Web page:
The court will require both parties to complete a Financial Disclosure Statement (FDS) that discloses all income, assets, and debts. The Financial Disclosure Statement will be a basis from which the court divides the marital estate.
Marital Estate includes all property of either party, whether acquired before or during the marriage. The only property that is exempt from the marital estate is property acquired as a gift from a third party, inherited property, and property designated individual by a Marital Property Agreement. However, if these assets have been commingled with marital property, the assets might be divisible as part of the marital estate. Dealing with commingled property can become very complicated and may require the assistance of an experienced family law attorney.
Marital assets include, but are not limited to, bank accounts, retirement accounts, pensions, life insurance policies, stocks, bonds, real estate, business interests, automobiles, recreational vehicles, personal property, and household furnishings.
Marital debts are all secured and unsecured liabilities and debts acquired before or during the marriage.
Attorneys will often create what is known as a martial balance sheet (MBS) to assist in achieving an equitable division of the marital estate. The marital balance sheet will include all marital assets and debts of the parties, and assign these assets and debts to the parties. The court shall presume that the marital property is to be divided equally. In order to deviate from this presumption, or to order an unequal division of the marital estate, the court must consider all of the following factors:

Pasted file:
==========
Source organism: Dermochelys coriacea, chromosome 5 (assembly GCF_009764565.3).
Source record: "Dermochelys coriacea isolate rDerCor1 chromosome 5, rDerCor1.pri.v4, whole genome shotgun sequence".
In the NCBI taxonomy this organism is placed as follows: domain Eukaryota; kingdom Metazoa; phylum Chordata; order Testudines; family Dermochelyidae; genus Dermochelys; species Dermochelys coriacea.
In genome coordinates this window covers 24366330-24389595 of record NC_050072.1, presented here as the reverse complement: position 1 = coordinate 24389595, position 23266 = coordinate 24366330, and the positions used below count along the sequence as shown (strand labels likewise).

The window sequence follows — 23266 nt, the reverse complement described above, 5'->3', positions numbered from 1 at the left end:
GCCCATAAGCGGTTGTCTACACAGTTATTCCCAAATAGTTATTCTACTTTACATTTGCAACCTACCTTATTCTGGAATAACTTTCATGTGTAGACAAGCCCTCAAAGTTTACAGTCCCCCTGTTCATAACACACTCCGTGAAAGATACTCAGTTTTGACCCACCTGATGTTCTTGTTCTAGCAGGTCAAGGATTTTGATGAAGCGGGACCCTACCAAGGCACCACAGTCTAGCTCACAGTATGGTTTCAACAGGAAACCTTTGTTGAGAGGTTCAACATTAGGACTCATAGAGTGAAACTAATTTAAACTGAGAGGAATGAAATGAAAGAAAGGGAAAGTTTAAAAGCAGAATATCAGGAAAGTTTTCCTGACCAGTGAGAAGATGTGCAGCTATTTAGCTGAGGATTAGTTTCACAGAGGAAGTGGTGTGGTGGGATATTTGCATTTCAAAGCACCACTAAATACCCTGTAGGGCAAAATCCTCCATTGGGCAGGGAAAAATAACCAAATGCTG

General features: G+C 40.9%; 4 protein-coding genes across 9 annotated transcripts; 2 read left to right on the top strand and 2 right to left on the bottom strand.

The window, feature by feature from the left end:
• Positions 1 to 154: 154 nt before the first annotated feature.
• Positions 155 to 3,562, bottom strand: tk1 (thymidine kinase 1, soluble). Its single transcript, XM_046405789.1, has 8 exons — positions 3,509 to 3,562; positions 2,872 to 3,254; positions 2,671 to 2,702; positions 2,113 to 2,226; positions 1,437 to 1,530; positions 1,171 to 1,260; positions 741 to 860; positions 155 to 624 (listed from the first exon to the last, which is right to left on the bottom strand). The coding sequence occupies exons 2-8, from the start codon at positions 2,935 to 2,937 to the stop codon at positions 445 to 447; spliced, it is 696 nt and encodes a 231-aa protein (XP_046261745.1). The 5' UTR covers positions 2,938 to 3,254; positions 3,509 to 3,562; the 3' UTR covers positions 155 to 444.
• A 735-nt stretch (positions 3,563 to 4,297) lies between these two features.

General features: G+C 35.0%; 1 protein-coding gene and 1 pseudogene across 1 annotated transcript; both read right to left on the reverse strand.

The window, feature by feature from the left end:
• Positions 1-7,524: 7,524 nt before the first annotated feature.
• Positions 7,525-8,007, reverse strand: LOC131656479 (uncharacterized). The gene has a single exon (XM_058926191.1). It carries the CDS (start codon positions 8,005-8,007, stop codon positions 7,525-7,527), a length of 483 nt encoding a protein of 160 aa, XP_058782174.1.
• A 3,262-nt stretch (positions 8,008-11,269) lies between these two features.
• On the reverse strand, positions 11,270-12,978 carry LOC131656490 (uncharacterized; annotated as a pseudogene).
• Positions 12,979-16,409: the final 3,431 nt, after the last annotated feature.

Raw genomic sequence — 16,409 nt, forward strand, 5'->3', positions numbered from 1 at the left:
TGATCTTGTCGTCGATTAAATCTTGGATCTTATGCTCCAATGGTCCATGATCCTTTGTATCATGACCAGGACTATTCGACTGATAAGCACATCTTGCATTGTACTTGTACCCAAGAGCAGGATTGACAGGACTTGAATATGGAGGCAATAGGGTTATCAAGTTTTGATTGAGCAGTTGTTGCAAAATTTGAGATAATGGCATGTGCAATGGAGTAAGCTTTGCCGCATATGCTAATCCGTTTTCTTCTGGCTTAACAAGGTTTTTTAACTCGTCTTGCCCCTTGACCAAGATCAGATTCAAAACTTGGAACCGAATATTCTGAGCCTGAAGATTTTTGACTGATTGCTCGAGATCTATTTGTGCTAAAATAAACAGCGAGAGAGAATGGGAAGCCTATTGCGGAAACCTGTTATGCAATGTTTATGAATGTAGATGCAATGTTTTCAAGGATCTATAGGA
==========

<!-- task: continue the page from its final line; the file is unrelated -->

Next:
- The length of the marriage.
- Property brought to the marriage by each party.
- Whether one party has substantial assets not subject to division by the court.
- The contribution of each party to the marriage, including economic value of homemaking and child-care services.
- Age and physical and emotional health of parties.
- Contribution of one party to education, training or increased earning power of the other.
- Earning capacity of each party, including educational background, training, employment skills, work experience, length of absence from the job market, custodial responsibilities for children and the time and expense necessary to acquire sufficient education or training to enable the party to become self-supporting at a standard of living reasonably comparable to that enjoyed during the marriage.
- The desirability of awarding the family home or the right to live therein for a reasonable period to the party having physical placement for the greater period of time.
- The amount and duration of an order granting maintenance payments to either party, any order for periodic family support payments and whether the property division is in lieu of such payments.
- Other economic circumstances of each party, including pension benefits, vested or unvested and future interests.
- The tax consequences to each party.
- Any written agreement made by the parties before or during the marriage concerning any arrangement for property distribution; such agreements shall be binding upon the court except that no such agreement shall be binding where the terms of the agreement are equitable as to both parties.
- Such other factors as the court may in each individual case determine to be relevant.
The court can also consider the wasteful spending and depletion of marital assets caused by a party. this includes assets that were transferred or sold for inadequate value, property that was given away, or squandered on gambling, drinking, or use of illegal drugs.
Once a final order is entered regarding property division this order cannot be modified. In rare circumstances, a final divorce judgment may be reopened by a request for relief from judgment.
If you have questions regarding maintenance or modifying a maintenance order, contact one of the experienced family law attorneys at Lawton & Cates.